University Professor Training Public Health Professionals In Peru
and Chile About Environmental and Occupational Research
public health professor Howard Frumkin, M.D. has been awarded a five-year
grant for approximately $150,000 per year by the Fogarty International
Center at the U.S. National Institutes of Health (NIH) to train health
professionals from Peru and Chile in environmental and occupational
In October 2001, Dr. Frumkin
began to establish and reinforce relationships with collaborators in
the two South American countries to identify research priorities and
distribute grant funding.
Environmental problems have
become common and serious in poor nations, even as the United States
has seen many improvements, Dr. Frumkin notes. In Peru and Chile, problems
include air pollution, mining waste, metal toxicity and urbanization.
Moreover, workplace hazards such as unguarded machinery and chemical
exposures create serious occupational health concerns. These problems
are heightened by shortages of technically trained personnel to recognize
hazards and enforce regulations, and the high cost or unavailability
of modern manufacturing and emissions control equipment.
"Environmental and occupational
health is a critical issue in these countries. Part of the solution
lies in training skilled local public health researchers and practitioners,
and another part lies in providing convincing data that document the
need for preventive measures," says Dr. Frumkin chairman of the department
of Environmental and Occupational Health, Emory University Rollins School
of Public Health. "Both approaches can help raise awareness, motivate
public policy and guide sound decisions. Emory has a strong track record
in international public health training. The close links we have with
a wide range of academic, government, and private sector groups will
greatly enhance the training we provide."
Dr. Frumkin will collaborate
with faculty from the University of Chile, the nation's leading research
institution, and the Universidad Peruana Cayetano Heredia (UPCH), a
leading private university in Peru. The program will include research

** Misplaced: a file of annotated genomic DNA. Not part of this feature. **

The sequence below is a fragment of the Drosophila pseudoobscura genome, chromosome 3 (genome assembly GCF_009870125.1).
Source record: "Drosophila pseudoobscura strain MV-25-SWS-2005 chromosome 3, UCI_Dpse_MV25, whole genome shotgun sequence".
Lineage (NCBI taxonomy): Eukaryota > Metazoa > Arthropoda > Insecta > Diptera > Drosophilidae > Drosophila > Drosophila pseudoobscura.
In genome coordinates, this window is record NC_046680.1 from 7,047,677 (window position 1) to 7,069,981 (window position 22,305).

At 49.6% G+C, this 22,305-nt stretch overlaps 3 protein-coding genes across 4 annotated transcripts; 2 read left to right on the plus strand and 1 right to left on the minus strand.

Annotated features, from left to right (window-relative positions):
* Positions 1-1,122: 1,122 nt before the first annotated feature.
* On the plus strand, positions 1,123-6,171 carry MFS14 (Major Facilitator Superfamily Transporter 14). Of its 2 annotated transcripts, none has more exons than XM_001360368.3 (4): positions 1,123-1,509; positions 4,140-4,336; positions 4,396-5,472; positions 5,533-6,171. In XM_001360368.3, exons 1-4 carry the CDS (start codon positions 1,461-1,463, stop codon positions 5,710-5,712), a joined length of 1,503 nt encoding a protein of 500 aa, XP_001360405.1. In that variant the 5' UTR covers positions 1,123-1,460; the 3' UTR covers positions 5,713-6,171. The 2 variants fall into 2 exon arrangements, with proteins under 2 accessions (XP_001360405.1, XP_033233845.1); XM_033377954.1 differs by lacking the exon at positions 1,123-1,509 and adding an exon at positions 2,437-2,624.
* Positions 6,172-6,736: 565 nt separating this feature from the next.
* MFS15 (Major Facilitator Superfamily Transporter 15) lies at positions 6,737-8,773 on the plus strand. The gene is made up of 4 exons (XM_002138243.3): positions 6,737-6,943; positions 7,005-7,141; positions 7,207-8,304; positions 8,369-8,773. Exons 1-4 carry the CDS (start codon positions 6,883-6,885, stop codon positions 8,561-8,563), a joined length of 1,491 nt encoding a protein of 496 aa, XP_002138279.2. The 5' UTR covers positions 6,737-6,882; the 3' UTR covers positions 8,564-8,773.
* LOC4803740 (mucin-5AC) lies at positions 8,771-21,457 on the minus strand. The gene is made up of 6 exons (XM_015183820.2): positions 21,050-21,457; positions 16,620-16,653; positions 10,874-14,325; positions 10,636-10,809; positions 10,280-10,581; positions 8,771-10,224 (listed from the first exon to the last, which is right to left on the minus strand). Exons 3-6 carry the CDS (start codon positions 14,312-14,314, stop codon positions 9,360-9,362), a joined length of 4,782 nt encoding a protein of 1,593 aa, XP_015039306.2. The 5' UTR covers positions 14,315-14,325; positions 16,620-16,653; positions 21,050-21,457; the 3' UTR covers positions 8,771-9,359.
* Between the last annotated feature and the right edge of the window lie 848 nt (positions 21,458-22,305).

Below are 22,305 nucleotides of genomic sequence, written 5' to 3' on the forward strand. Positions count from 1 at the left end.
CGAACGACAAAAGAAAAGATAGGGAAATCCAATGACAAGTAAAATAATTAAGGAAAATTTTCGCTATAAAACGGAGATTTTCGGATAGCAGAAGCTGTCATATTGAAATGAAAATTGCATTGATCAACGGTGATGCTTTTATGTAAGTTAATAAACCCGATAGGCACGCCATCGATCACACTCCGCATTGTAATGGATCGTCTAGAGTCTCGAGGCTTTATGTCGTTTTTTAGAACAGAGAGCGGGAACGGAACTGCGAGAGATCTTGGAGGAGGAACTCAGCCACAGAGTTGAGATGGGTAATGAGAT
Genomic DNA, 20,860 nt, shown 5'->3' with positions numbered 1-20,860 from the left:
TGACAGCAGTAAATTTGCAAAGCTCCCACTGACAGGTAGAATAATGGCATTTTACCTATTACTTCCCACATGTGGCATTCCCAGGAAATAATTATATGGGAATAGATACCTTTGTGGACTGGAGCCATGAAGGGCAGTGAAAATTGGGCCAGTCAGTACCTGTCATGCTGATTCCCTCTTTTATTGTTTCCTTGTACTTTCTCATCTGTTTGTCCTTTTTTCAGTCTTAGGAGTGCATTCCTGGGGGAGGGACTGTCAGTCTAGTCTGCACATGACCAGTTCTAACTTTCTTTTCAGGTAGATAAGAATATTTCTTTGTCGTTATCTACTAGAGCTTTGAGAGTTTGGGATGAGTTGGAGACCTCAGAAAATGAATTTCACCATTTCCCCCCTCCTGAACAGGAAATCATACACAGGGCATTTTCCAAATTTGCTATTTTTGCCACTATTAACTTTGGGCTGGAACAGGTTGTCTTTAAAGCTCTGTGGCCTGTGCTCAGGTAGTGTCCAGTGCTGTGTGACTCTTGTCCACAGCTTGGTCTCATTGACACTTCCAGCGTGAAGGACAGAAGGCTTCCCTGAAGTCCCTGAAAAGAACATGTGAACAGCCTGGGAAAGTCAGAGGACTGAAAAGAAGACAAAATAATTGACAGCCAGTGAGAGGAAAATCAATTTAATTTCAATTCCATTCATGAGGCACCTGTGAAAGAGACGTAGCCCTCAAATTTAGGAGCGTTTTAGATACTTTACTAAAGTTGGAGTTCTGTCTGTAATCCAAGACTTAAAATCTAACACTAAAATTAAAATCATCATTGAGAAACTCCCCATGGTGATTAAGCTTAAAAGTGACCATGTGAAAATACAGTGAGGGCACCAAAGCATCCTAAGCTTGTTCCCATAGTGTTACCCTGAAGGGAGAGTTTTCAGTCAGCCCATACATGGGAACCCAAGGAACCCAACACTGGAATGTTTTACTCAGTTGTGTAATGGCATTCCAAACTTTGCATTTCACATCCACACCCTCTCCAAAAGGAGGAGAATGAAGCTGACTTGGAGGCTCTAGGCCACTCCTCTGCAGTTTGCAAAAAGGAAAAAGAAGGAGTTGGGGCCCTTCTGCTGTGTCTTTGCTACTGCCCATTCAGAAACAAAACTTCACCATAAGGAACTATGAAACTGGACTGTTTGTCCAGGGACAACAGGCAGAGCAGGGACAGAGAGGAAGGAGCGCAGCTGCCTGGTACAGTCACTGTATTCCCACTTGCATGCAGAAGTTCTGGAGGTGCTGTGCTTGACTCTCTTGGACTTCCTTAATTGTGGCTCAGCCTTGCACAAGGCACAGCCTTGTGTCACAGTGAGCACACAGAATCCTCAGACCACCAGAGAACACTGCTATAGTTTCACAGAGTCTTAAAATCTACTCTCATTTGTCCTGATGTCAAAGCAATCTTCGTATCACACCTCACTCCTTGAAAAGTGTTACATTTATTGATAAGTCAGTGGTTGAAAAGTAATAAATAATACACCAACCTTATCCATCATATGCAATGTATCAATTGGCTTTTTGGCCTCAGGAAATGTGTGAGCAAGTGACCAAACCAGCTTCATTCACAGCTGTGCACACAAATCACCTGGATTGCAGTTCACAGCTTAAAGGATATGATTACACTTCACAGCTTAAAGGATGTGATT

training in Mexico and at Emory, financial support for on-site research
in Peru and Chile, and ongoing research collaboration.
Over the last two years,
the School of Public Health at the University of Chile has undergone
a modernization process that included the creation of a division of
environmental and occupational health (EOH).
Environmental hazards in
Chile, Dr. Frumkin says, are suspected to contribute to the nations'
disease burden. For example, poorly developed mining practices have
resulted in excessive emissions of contaminants and insufficient protection
of workers, nearby communities and the environment. Also of concern
are the physical conditions of working at high altitudes (up to 4,000
meters) with high levels of noise and stressful work schedules.
"The Chilean economy has
expanded rapidly in the past two decades," says Dr. Frumkin. "But unfortunately,
the expansion occurred without the development of environmental and
Like Chile, Peru also has
an extensive mining industry. The country faces challenges with water
pollution, air pollution and problems from the effects of lead and mercury.
"The Peruvian research priorities
include basic sanitary problems such as water-borne diseases and sewage
treatment," Dr. Frumkin says. "They are also concerned with the eight
million people, one third of the population, who live at altitudes above
2000 meters. "The effects of that kind of environment alone and in combination
with other environmental exposures are a high priority."
Chilean and Peruvian EOH
trainee applicants are currently submitting research proposals for Frumkin
and in-country faculty leaders to evaluate. Their proposals include
research on topics such as mine pollution and male hormonal function;
lead and neuropsychological function in gold miners and their families;
pediatric asthma and allergic diseases in Lima; and blood lead levels
in Lima transit police.
Once accepted, trainees will
participate in a directed sequence of activities designed to propel
them to successful, high-impact research on EOH in Chile and Peru, Dr.
First, formal academic training
will be provided at Mexico's National Institute of Public Health/School
of Public Health of Mexico, providing high quality, low cost education
conducted in the Spanish language. Second, trainees will participate
in a four- to six-month Bridge Fellowship at Emory, during which they
will develop research protocols, acquire specific additional skills
they need, form collaborative relationships with U.S. colleagues, and
pursue funding opportunities. Finally, trainees will return to Chile
and Peru for in-country research. Emory faculty and other U.S. investigators
will maintain long-term collaborations in this research.
"As the program achieves
initial success, we believe it will have an impact on environmental
and occupational health research on Peru and Chile's nearby South America
neighbors," Dr. Frumkin says. "Countries such as Ecuador, Bolivia and
Argentina face some of the same challenges as Chile and Peru."